According to the United Nations (U.N.), more than 12,000 civilians have been killed and wounded in this conflict.  Since almost half the population of Yemen is under the age of 18, children account for a third of all civilian deaths.  What infrastructure Yemen once had has been destroyed, as well as the supplies of food and fuel, resulting in mass famine.  The U.N. tells us that 17 million are in famine conditions, about 6.8 million in severe famine, and about 462,000 children under age 5 are severely malnourished.  Two million homes have been destroyed, and hundreds of thousands of Yemenis have fled the country.  All efforts at peace seem to have failed, and so have efforts to avert a humanitarian catastrophe.

These are the results of a war in a desert country that has not much going for it except geography and the homes of 28 million people.

In our efforts to find a cause for all of that, and thus avert its happening over and over, we should understand the extreme anti-U.S. sentiment that has been created in Yemen by this conflict.  Yemen’s people know who is dropping the bombs and whose bombs are being dropped, and that the United States and its people are complicit in their suffering.  However,  in trying to make sense of it all, we must recognize that others may see it differently from how normal people like us see it.  For example, sales of U.S. weapons to the Saudi government have increased since Donald Trump became president.  The military and defense weapons corporate partnership has never been more formidable, so I suppose defense manufacturers see it differently.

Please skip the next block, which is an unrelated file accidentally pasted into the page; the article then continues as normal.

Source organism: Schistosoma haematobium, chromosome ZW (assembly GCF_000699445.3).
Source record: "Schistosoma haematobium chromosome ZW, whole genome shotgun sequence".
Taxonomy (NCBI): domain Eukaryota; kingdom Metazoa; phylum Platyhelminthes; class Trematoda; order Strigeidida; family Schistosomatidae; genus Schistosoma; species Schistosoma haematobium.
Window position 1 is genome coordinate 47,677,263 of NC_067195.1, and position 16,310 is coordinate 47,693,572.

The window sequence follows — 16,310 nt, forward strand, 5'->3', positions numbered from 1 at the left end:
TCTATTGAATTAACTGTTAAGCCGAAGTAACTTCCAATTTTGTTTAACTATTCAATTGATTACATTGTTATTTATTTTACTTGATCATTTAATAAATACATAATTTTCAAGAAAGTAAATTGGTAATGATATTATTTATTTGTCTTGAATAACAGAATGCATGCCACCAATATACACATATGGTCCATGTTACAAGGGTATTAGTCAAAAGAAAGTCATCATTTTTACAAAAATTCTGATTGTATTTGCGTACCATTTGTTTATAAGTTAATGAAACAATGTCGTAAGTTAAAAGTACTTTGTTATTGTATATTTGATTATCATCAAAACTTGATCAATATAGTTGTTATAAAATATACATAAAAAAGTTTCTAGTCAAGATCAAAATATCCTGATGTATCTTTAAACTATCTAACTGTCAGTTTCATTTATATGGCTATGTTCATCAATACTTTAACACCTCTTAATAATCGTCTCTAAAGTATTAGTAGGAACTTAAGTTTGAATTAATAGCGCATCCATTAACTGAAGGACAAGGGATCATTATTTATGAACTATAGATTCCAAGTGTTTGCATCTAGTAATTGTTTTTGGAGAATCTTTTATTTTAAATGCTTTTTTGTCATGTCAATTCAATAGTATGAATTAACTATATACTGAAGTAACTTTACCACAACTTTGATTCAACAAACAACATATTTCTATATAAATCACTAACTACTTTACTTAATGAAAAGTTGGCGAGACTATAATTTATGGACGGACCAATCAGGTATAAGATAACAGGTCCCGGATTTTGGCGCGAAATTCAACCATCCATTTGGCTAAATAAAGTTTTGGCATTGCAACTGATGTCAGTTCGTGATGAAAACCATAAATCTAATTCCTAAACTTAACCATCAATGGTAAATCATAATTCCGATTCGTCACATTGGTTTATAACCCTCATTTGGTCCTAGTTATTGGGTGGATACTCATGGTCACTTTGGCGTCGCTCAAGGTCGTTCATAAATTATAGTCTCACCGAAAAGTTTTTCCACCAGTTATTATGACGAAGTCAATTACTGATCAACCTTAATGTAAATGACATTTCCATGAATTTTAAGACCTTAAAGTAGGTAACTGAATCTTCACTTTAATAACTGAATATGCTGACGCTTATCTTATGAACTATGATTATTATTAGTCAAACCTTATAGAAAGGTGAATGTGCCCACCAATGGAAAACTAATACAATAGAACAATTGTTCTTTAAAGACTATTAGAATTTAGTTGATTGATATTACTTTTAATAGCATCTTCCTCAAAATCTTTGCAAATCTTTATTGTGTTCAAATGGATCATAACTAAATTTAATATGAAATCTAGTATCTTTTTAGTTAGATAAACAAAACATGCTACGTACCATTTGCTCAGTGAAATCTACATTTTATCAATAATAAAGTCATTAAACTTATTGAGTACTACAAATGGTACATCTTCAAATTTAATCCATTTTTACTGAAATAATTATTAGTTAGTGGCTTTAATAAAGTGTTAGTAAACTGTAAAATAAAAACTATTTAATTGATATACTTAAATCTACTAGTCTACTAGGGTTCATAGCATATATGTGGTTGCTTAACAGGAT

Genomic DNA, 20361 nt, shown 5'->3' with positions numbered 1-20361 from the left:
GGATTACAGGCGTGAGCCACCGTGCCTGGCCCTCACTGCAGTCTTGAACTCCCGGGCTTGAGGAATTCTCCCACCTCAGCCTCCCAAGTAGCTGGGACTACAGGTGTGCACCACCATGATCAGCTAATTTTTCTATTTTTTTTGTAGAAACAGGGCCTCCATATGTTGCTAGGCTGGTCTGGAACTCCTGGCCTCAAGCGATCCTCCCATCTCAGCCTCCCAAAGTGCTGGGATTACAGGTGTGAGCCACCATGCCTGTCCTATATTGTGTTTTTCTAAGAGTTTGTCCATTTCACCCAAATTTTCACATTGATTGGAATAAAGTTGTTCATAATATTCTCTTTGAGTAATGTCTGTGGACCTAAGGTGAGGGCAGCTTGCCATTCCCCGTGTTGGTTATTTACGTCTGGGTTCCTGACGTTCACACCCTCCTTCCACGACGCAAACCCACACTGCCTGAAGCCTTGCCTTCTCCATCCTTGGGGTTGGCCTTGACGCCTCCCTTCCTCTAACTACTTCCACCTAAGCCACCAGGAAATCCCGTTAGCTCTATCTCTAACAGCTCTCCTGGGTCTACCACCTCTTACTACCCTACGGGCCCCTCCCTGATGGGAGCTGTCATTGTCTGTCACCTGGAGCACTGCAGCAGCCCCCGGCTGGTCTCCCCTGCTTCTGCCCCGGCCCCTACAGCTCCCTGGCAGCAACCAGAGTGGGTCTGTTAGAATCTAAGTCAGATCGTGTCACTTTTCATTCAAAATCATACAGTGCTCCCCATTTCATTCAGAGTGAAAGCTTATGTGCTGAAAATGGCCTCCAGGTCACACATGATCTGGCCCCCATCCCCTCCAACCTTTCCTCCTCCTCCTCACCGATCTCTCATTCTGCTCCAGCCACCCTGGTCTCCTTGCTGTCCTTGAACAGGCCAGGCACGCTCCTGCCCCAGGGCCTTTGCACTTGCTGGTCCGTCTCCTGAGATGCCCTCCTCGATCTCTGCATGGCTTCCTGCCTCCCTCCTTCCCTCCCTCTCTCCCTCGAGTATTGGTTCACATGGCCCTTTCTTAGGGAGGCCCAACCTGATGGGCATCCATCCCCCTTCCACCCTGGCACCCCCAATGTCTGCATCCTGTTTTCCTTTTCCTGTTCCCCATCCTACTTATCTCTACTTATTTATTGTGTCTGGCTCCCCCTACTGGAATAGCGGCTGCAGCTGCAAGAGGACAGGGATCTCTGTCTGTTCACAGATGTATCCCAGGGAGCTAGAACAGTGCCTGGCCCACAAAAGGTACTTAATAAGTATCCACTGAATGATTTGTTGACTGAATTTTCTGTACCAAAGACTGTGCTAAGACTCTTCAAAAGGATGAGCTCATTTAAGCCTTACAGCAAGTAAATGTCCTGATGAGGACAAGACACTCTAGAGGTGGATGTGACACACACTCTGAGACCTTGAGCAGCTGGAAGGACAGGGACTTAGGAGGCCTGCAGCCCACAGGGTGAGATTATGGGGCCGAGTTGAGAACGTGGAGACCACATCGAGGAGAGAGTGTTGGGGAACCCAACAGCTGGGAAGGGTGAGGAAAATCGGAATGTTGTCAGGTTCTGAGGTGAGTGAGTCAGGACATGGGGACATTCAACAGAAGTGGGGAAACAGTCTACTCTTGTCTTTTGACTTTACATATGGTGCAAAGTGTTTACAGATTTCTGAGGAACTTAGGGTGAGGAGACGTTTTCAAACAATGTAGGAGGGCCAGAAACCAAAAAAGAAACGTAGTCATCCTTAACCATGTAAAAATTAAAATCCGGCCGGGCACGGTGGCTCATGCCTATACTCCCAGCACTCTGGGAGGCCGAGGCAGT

The Saudi Monarchy is very nervous right now, and one might be tempted to call it paranoia, except that forces really are out to get them and they know it.  The forces of radical Islam are massing at the gates of Saudi Arabia, unleashed by decades of war with the west, and hundreds of billions of Saudi oil money from the labor of U.S. taxpayers.  These Jihadis are threatening not only to infect ordinary Saudis but to also destroy the Monarchy that rules them.  This radical army at the border of Saudi Arabia is the real reason for the destruction of the Yemeni people

Confrontation is coming for the role of the Saudis in the struggle for the Middle East.  The growing power of the Jihadis is spread like wildfire by social media.  ISIS is a lot more than just a military force.  To a large extent, the coalition of Russia and Iran has about defeated the ISIS forces in Syria militarily, but ISIS, the idea, is infecting Saudi youth and the young across the Middle East.  Right now the armed forces of the United States and the weapons it produces are the only thing standing between the Saudi Monarchy and the chaos that ISIS will bring.

When will the American people tire of spending billions to support a regime that is an anathema to everything they stand for?  Are the American people knowledgeable about what their government is doing or do they even care?  They should start to care, and soon, because extremist forces will eventually have their day, as they always do in the Middle East and in America itself.